here, here, and here.
And yes, I noted Germany’s wise decision to shut down its nuclear plants.
So it’s gratifying this morning to read Lester R. Brown and Yul Choi’s “global viewpoint” at the Christian Science Monitor titled, “Fukushima fallout: time to quit nuclear power altogether.”
In a nutshell:
Experience in northern Japan illustrates that even incremental investment in nuclear power threatens human civilization. The Fukushima disaster should once and for all drive global society away from nuclear power, and toward renewable energy.
Brown and Choi effectively summon rational people around the globe to come together in an all out effort to ban any further proliferation of nuclear plants and close the existing monstrosities as soon as possible. Let’s heed their wise counsel:
In August, just months following the tsunami-induced crisis at Japan’s Fukushima nuclear plant, the 2011 World Conference Against Atomic and Hydrogen Bombs gathered in Hiroshima and Nagasaki, the two Japanese cities destroyed in 1945 by atom bombs, becoming forever linked to the birth of nuclear weapons and the nuclear age. The world conference was formed in 1995 to work toward a nuclear-weapon ban and foster solidarity and support for A-bomb survivors and victims of nuclear disasters.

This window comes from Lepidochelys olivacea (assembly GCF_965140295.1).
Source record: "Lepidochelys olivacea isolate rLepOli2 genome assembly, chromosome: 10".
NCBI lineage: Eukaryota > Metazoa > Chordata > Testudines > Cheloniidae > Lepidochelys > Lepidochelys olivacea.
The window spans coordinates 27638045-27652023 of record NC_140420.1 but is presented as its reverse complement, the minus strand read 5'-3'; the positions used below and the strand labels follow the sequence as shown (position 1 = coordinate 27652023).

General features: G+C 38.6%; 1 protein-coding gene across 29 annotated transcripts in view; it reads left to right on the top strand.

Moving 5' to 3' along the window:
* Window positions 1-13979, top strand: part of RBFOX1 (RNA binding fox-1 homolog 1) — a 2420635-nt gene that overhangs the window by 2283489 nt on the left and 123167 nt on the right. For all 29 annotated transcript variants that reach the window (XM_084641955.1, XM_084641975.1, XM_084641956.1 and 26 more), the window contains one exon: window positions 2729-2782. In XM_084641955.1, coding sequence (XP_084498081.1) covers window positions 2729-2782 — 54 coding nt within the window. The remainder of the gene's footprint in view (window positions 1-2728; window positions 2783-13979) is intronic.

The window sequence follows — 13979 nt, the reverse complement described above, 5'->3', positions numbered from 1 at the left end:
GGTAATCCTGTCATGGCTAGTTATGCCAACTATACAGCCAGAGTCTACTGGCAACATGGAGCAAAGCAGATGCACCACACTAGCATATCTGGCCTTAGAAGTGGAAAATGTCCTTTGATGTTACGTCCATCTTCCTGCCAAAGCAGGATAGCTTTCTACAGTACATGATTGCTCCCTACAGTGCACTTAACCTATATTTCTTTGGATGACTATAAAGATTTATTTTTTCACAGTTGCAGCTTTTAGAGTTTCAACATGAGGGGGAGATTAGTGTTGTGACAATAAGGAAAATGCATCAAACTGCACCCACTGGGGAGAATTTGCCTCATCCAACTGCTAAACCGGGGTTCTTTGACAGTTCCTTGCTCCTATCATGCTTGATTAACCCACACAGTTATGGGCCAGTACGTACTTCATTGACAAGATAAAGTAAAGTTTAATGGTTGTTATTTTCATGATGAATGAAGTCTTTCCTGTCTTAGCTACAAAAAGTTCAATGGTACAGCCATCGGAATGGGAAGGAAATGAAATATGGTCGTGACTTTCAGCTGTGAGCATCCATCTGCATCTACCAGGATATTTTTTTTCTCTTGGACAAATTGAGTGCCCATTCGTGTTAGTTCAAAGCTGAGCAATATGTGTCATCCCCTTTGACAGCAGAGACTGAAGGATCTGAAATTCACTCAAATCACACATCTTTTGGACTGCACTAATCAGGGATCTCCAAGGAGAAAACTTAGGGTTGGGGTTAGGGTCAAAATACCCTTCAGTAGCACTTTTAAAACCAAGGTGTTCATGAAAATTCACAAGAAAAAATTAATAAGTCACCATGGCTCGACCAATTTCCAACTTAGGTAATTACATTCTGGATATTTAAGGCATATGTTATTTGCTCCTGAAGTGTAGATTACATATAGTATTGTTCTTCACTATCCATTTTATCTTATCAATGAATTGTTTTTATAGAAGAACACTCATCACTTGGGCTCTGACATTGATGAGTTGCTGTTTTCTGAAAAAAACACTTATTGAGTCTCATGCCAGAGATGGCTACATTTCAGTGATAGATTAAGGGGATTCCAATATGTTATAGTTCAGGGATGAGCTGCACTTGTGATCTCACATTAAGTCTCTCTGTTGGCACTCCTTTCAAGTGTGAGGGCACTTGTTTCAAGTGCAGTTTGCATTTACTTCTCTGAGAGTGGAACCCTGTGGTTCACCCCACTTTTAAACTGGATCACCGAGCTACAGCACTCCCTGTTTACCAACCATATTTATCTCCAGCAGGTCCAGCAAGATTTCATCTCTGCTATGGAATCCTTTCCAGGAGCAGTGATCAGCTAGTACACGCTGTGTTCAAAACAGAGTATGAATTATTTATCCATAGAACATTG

A few of the 70,000 victims of the Fukushima disaster joined us at the August meeting, riveting the attendees with first-hand accounts of the devastating effects of radioactive contamination. According to the reports delivered by these eyewitnesses, nearly 300,000 Fukushima children continue to live in wretched conditions, continuously exposed to the dangers of radioactivity. The health hazards of radioactivity are far deadlier to children than the effects of radiation on adults. Annual blood tests are now a life-preserving necessity to track the potential onset of disease.